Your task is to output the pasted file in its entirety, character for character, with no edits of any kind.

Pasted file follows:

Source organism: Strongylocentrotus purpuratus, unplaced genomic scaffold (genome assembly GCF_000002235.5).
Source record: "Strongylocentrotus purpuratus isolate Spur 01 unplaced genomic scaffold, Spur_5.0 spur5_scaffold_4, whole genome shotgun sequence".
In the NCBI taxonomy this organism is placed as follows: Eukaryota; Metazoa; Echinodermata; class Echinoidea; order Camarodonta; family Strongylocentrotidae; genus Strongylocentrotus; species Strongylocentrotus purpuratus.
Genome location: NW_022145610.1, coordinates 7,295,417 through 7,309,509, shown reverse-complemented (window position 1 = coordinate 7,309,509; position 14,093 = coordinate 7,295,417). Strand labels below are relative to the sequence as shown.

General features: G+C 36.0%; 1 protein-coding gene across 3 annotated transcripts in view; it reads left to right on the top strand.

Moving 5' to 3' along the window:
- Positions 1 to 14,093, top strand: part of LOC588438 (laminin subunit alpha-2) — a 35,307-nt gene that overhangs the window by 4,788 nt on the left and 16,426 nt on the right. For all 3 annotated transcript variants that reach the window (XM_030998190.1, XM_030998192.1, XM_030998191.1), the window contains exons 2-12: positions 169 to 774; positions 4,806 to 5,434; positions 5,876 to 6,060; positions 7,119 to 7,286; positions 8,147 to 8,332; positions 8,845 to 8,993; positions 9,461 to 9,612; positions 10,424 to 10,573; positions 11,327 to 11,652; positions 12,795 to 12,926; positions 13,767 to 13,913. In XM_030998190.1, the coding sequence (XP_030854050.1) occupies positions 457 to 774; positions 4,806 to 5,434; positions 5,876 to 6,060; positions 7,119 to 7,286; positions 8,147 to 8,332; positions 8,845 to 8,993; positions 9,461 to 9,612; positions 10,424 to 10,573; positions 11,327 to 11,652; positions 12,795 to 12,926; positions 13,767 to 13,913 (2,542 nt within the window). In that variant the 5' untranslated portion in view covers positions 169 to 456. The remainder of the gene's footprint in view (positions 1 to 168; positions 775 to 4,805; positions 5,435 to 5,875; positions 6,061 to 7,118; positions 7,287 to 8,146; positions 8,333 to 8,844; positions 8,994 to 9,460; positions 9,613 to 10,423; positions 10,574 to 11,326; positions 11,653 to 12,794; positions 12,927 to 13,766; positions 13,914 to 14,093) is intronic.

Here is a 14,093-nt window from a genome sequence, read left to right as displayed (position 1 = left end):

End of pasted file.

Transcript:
Source organism: Strongylocentrotus purpuratus, unplaced genomic scaffold (genome assembly GCF_000002235.5).
Source record: "Strongylocentrotus purpuratus isolate Spur 01 unplaced genomic scaffold, Spur_5.0 spur5_scaffold_4, whole genome shotgun sequence".
In the NCBI taxonomy this organism is placed as follows: Eukaryota; Metazoa; Echinodermata; class Echinoidea; order Camarodonta; family Strongylocentrotidae; genus Strongylocentrotus; species Strongylocentrotus purpuratus.
Genome location: NW_022145610.1, coordinates 7,295,417 through 7,309,509, shown reverse-complemented (window position 1 = coordinate 7,309,509; position 14,093 = coordinate 7,295,417). Strand labels below are relative to the sequence as shown.

General features: G+C 36.0%; 1 protein-coding gene across 3 annotated transcripts in view; it reads left to right on the top strand.

Moving 5' to 3' along the window:
- Positions 1 to 14,093, top strand: part of LOC588438 (laminin subunit alpha-2) — a 35,307-nt gene that overhangs the window by 4,788 nt on the left and 16,426 nt on the right. For all 3 annotated transcript variants that reach the window (XM_030998190.1, XM_030998192.1, XM_030998191.1), the window contains exons 2-12: positions 169 to 774; positions 4,806 to 5,434; positions 5,876 to 6,060; positions 7,119 to 7,286; positions 8,147 to 8,332; positions 8,845 to 8,993; positions 9,461 to 9,612; positions 10,424 to 10,573; positions 11,327 to 11,652; positions 12,795 to 12,926; positions 13,767 to 13,913. In XM_030998190.1, the coding sequence (XP_030854050.1) occupies positions 457 to 774; positions 4,806 to 5,434; positions 5,876 to 6,060; positions 7,119 to 7,286; positions 8,147 to 8,332; positions 8,845 to 8,993; positions 9,461 to 9,612; positions 10,424 to 10,573; positions 11,327 to 11,652; positions 12,795 to 12,926; positions 13,767 to 13,913 (2,542 nt within the window). In that variant the 5' untranslated portion in view covers positions 169 to 456. The remainder of the gene's footprint in view (positions 1 to 168; positions 775 to 4,805; positions 5,435 to 5,875; positions 6,061 to 7,118; positions 7,287 to 8,146; positions 8,333 to 8,844; positions 8,994 to 9,460; positions 9,613 to 10,423; positions 10,574 to 11,326; positions 11,653 to 12,794; positions 12,927 to 13,766; positions 13,914 to 14,093) is intronic.

Here is a 14,093-nt window from a genome sequence, read left to right as displayed (position 1 = left end):